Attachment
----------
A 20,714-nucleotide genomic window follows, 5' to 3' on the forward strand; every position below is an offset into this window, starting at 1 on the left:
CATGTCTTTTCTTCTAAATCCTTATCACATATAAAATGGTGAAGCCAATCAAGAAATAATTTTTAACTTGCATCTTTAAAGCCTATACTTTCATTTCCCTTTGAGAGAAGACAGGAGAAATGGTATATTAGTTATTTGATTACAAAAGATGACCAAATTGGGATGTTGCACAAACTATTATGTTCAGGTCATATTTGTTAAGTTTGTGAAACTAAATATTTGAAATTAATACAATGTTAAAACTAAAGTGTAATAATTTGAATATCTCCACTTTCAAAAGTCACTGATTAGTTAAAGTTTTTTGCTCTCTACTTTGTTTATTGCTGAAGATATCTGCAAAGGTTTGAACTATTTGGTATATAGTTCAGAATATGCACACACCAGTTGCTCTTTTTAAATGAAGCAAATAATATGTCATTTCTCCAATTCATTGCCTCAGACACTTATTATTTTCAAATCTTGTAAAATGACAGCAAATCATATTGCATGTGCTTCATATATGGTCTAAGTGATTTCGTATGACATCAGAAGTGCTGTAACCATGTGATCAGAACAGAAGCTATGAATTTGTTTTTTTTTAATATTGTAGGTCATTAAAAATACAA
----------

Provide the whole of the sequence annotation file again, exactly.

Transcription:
A 20,714-nucleotide genomic window follows, 5' to 3' on the forward strand; every position below is an offset into this window, starting at 1 on the left:
CATGTCTTTTCTTCTAAATCCTTATCACATATAAAATGGTGAAGCCAATCAAGAAATAATTTTTAACTTGCATCTTTAAAGCCTATACTTTCATTTCCCTTTGAGAGAAGACAGGAGAAATGGTATATTAGTTATTTGATTACAAAAGATGACCAAATTGGGATGTTGCACAAACTATTATGTTCAGGTCATATTTGTTAAGTTTGTGAAACTAAATATTTGAAATTAATACAATGTTAAAACTAAAGTGTAATAATTTGAATATCTCCACTTTCAAAAGTCACTGATTAGTTAAAGTTTTTTGCTCTCTACTTTGTTTATTGCTGAAGATATCTGCAAAGGTTTGAACTATTTGGTATATAGTTCAGAATATGCACACACCAGTTGCTCTTTTTAAATGAAGCAAATAATATGTCATTTCTCCAATTCATTGCCTCAGACACTTATTATTTTCAAATCTTGTAAAATGACAGCAAATCATATTGCATGTGCTTCATATATGGTCTAAGTGATTTCGTATGACATCAGAAGTGCTGTAACCATGTGATCAGAACAGAAGCTATGAATTTGTTTTTTTTTAATATTGTAGGTCATTAAAAATACAA